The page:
Foray into Photography of the Canine

sigh

I am working up to the photography of humans, I swear, I think…

I’m just not drawn to image them.
Well, not many, in any case.

The ones I AM drawn to, come out talking and sharing, like the landscapes and nature images.
What DOES that say anyway, if plants or trees, or stones talk more than the flat two dimensional people along the way?

I don’t photograph animals either. I like the special images of them. Not the ones one must pretend are special because they are of someone’s beloved pet and are thus special by default. The really interesting ones with light and shadow and, well…talking!

I have been getting some very nice feline images. I thought they were a fluke, until lately. With animals, I’m finding that I need to create a thought, an idea, and a setting before I get the shot. If I attempt candid shots that look like portraits, I have to take a LOT of images! I have been contrasting the images that I like and that I dislike with pet images of other folk and then of some more known photographers. I’m developing my idea or taste of what I think makes such an image contain character and feel attracting.

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This is Woody. He is two. He has unlearned his manners. That is another story for another time. I thought I would get a nice portrait of his alert face. (waits while some of you laugh, blink, or raise your eyebrows at the ridiculous owner of a sedate cat)

He, at present, doesn’t really get the stimulation required, and he is two. He LOVES it when I show up, as I have become the woman with the tennis ball. If I forget to come for a day he jumps up on me. His nose then reaches my forehead. He used to follow silent hand signals. Did I mention that he has lost his manners?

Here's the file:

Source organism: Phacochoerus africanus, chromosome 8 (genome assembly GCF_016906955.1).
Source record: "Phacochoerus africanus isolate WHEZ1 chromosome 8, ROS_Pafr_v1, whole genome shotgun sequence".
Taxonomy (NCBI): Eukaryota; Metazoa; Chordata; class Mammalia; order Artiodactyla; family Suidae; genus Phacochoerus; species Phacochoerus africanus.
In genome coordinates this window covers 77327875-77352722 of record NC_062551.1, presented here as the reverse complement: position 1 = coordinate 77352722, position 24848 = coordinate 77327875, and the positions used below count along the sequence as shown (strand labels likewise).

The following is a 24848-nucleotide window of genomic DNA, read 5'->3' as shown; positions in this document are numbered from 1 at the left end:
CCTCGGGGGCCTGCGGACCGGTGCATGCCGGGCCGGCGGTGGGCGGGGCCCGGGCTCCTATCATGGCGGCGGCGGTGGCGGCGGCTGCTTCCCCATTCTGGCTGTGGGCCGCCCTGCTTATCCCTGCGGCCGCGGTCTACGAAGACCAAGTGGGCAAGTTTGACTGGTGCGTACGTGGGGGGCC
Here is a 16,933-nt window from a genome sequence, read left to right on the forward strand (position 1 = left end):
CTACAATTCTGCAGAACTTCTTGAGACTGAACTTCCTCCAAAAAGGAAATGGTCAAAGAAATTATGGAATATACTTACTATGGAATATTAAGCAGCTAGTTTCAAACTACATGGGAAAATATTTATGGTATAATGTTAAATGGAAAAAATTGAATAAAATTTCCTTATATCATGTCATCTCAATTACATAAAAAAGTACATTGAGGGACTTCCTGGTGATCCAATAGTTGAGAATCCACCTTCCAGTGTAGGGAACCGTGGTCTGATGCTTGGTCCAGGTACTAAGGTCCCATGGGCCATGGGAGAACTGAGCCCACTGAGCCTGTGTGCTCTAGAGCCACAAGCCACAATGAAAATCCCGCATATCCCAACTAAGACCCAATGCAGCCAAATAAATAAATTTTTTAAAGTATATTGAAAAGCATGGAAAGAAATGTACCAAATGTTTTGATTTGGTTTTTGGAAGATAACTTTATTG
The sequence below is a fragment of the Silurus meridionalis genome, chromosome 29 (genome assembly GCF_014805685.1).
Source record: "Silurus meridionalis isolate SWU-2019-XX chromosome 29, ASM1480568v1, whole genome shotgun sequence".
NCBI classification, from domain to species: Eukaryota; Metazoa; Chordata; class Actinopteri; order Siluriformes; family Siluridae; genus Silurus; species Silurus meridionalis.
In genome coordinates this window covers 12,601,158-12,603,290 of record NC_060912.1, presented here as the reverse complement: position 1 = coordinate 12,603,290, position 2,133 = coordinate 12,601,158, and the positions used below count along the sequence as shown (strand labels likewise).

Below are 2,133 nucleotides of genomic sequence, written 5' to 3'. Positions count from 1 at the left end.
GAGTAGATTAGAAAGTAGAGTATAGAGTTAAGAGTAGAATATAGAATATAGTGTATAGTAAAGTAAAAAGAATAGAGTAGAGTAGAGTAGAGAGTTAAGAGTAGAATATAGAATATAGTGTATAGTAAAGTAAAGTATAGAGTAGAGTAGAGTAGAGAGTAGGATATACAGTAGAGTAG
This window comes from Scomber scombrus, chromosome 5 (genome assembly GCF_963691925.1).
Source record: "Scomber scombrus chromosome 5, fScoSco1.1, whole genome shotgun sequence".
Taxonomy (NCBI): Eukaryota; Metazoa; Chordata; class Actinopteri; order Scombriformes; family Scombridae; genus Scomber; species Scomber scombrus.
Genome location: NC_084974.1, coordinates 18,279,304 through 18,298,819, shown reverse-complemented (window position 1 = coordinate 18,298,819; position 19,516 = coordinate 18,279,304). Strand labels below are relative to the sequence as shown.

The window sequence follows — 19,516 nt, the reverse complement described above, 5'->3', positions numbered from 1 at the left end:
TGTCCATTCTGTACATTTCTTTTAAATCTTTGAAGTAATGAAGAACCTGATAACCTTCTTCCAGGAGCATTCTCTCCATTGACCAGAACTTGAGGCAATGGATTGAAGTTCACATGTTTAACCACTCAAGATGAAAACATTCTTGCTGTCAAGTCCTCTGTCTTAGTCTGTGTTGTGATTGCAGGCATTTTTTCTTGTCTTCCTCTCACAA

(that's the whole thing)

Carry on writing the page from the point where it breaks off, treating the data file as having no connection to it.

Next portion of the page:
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I almost got one from the perspective that I wanted, as he paused his galloping to devour lick inhale taste investigate his ball. Had I not set out to get a shot of his warm brown eyes gazing at me from a sitting position, doing that thing he does when he wished to know what I have done with his beloved tennis ball, I would not have thought any of my first attempts at canine photography as an epic fail–my daughters in college use that phrase.

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This last one has me think of the Zen of Ball

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The black and whites weren’t too shabby either. I think, not so bad on my first try, expectations not expunged.

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3 thoughts on “Foray into Photography of the Canine

  1. What a thoughtful photography post. It’s always very interesting to feel a bit how you view the world. I love the phosphorescence color of that ball. It sets everything off so well.

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  2. I am interested in what you’re drawn to photograph. In some ways I think there’s no need for you to force yourself to photograph humans if you aren’t drawn to do so, but on the other hand, doing what we’re not necessarily driven to do can be a worthy challenge. Those photographs of the dog are quite striking. Even the shots of him lying by the ball and holding it in his mouth feel like action shots, perhaps because of the vibrance of color.

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    • hehe, they were action shots, I tried to snap them so they’d appear to be portraits, giggling now again

      What’s interesting about what I am drawn to photograph?

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